Originally posted April 22, 2011
Hello, Hamsters (yep, I’m sticking with it),
Even I am wondering why it took me so long to get on the “Gwyneth Paltrow Annoys the Living Daylights out of Me” bandwagon. It’s not that I haven’t experienced the same thoughts of inferiority and shame at not being as blond, thin, beautiful and rich as she is—and likes to constantly remind us—it’s just that much in the same way that I feel like energy spent talking about Kardashians only exacerbates the problem, I also feel like acknowledging the Paltrow only feeds its already overinflated sense of self.
But who am I kidding? Whether or not I choose to ignore them, they are still out there self-promoting their way into famedom, and I might as well stop pretending I haven’t noticed.
So, just exactly what is it about Gwynnie that makes people press the imaginary “dislike” button every time she opens her trap? There are plenty of other celebs out there doing multilevel self-promotion, but maybe, just maybe, they aren’t doing it while constantly reminding you they truly believe they are better than you.
Allow me to elaborate, please. Ms. Paltrow became a recurring Glee guest star, and everyone was all, “Oh, hey, that wasn’t anywhere near as terrible as her glorified mommy blog, GOOP, would lead me to believe. I think I’ll give her a second chance.”
Then the Grammys rolled around, and she got that second chance, singing with the amazingly Muppet-dressed Cee Lo Green, and well, that didn’t exactly live up to her Glee performances, so people were a little less hot on her bandwagon.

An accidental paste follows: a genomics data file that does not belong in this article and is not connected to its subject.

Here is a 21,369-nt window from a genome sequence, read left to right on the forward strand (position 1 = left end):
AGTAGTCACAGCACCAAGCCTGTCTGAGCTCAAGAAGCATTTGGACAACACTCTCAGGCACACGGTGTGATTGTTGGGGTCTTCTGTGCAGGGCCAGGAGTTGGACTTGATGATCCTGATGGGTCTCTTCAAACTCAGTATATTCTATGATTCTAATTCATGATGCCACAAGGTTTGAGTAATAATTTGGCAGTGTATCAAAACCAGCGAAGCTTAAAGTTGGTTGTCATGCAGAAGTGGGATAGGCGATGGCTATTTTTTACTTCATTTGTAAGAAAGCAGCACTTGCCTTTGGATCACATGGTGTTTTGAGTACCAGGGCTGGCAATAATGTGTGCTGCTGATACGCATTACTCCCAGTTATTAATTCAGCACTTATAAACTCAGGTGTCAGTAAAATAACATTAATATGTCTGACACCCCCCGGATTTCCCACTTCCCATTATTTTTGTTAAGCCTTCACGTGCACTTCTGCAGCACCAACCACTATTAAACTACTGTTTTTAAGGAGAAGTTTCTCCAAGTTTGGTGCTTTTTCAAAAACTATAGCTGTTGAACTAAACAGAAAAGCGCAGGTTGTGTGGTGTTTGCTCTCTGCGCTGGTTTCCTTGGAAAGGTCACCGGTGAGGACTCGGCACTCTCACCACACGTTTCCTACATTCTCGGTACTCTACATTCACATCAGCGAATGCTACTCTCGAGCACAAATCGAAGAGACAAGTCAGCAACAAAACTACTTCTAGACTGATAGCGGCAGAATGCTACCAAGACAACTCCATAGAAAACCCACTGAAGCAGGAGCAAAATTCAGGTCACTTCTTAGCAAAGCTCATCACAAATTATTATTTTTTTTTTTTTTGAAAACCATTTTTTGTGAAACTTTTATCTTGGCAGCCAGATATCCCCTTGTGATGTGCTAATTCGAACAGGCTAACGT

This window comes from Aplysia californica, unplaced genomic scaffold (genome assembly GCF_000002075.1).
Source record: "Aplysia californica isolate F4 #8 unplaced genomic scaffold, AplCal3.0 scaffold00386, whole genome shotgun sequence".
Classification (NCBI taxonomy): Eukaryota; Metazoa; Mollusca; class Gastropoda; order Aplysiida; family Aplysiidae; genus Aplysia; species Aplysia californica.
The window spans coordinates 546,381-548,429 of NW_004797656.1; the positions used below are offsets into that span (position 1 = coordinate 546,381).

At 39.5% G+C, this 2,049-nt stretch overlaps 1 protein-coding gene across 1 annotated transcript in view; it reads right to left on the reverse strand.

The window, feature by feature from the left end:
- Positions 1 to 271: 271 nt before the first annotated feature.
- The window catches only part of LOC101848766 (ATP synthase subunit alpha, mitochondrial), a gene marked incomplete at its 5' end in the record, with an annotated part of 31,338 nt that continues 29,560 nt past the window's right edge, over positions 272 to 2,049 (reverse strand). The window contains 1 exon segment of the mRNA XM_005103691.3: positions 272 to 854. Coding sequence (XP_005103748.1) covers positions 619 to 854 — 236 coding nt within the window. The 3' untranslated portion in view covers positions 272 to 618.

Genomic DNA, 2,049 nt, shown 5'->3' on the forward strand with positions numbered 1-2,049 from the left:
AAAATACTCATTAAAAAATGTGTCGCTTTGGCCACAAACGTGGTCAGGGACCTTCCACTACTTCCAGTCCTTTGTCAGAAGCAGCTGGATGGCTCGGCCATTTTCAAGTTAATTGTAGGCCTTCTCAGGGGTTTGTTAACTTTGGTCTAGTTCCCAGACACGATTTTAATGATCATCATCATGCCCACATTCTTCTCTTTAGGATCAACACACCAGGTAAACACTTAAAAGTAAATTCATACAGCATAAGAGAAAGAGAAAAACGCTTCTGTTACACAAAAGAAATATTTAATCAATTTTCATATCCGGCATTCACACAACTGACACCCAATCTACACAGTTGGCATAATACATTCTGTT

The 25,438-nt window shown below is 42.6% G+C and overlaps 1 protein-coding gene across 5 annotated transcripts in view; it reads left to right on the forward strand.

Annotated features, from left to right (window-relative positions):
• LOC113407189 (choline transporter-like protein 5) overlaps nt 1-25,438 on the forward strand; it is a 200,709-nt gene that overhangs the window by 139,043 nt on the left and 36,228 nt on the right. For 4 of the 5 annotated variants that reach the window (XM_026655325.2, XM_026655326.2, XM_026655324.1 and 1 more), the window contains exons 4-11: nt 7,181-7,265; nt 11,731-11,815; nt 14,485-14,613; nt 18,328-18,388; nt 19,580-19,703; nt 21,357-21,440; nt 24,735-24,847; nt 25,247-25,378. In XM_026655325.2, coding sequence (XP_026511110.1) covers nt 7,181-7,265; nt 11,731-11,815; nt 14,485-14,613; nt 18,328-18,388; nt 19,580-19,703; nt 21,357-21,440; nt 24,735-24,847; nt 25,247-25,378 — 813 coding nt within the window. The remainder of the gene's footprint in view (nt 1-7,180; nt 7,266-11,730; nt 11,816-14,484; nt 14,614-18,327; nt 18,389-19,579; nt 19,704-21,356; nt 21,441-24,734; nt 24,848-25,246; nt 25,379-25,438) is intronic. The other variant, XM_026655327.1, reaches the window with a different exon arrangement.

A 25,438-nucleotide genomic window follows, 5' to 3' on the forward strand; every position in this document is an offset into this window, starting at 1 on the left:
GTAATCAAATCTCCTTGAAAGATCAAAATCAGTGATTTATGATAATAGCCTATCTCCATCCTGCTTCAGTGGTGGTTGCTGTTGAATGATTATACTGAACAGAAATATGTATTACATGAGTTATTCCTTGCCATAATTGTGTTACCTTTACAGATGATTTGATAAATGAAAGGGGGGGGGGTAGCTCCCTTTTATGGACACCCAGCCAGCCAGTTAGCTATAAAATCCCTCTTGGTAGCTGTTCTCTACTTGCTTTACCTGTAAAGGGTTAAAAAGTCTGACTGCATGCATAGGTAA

Personally, I loved her Grammy outfit, from the low-cut black catsuit to the hot pink feather earrings to the multicolored shoes. I could barely focus on her bad singing, though, as I was certain she was going to fall off that piano because she is clearly not a talented high-heel walker, let alone high-heel dancer. I spent the whole time waiting for her to land in the oversize Muppet’s lap…which somehow miraculously did not happen.
On this week’s episode of Glee, Holly Holiday—played by old Gwynneroo—gave a pep talk to some hecklers, which was really a not so thinly veiled version of Gwyneth talking to the people who hate her in some meta-effort by the Glee writers to wink-wink show us all that they (and Paltrow) get that everyone hates her and, really, why wouldn’t we? She IS better than the rest of humankind, after all.
Holly Holiday tells the kids, “We live in a culture of insults. I mean, we’re constantly bombarded with these images of people who are richer than us and happier than us and have more interesting sex than us, and it makes us feel terrible. You know we tear them down to feel better about ourselves, and we don’t just stop with the people who are on TV or in magazines—we do it to everybody. And we think that, because it’s done anonymously, there are no ramifications.”